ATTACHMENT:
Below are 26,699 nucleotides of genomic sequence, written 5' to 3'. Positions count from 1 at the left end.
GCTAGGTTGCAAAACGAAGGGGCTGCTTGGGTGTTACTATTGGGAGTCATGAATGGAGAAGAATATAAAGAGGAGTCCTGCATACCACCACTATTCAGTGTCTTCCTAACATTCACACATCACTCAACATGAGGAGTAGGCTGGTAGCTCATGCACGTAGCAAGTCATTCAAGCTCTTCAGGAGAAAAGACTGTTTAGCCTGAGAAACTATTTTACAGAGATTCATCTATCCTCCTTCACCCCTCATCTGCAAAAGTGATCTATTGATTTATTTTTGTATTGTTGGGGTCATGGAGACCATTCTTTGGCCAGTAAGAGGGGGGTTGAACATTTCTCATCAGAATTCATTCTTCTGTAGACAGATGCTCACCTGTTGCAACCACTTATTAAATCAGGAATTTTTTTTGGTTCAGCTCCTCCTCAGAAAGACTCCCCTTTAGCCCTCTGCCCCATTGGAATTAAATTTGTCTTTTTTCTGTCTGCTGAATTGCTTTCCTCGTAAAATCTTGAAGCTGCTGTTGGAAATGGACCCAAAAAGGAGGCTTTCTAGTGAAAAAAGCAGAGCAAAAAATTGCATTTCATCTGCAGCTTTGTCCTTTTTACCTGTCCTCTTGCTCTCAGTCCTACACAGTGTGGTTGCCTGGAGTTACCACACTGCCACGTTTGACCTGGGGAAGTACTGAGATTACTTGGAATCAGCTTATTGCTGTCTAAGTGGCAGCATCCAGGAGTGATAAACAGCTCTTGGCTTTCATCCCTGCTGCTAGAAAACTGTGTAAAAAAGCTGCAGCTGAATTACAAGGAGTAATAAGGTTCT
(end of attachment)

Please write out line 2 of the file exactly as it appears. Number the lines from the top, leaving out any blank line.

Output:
GCTAGGTTGCAAAACGAAGGGGCTGCTTGGGTGTTACTATTGGGAGTCATGAATGGAGAAGAATATAAAGAGGAGTCCTGCATACCACCACTATTCAGTGTCTTCCTAACATTCACACATCACTCAACATGAGGAGTAGGCTGGTAGCTCATGCACGTAGCAAGTCATTCAAGCTCTTCAGGAGAAAAGACTGTTTAGCCTGAGAAACTATTTTACAGAGATTCATCTATCCTCCTTCACCCCTCATCTGCAAAAGTGATCTATTGATTTATTTTTGTATTGTTGGGGTCATGGAGACCATTCTTTGGCCAGTAAGAGGGGGGTTGAACATTTCTCATCAGAATTCATTCTTCTGTAGACAGATGCTCACCTGTTGCAACCACTTATTAAATCAGGAATTTTTTTTGGTTCAGCTCCTCCTCAGAAAGACTCCCCTTTAGCCCTCTGCCCCATTGGAATTAAATTTGTCTTTTTTCTGTCTGCTGAATTGCTTTCCTCGTAAAATCTTGAAGCTGCTGTTGGAAATGGACCCAAAAAGGAGGCTTTCTAGTGAAAAAAGCAGAGCAAAAAATTGCATTTCATCTGCAGCTTTGTCCTTTTTACCTGTCCTCTTGCTCTCAGTCCTACACAGTGTGGTTGCCTGGAGTTACCACACTGCCACGTTTGACCTGGGGAAGTACTGAGATTACTTGGAATCAGCTTATTGCTGTCTAAGTGGCAGCATCCAGGAGTGATAAACAGCTCTTGGCTTTCATCCCTGCTGCTAGAAAACTGTGTAAAAAAGCTGCAGCTGAATTACAAGGAGTAATAAGGTTCT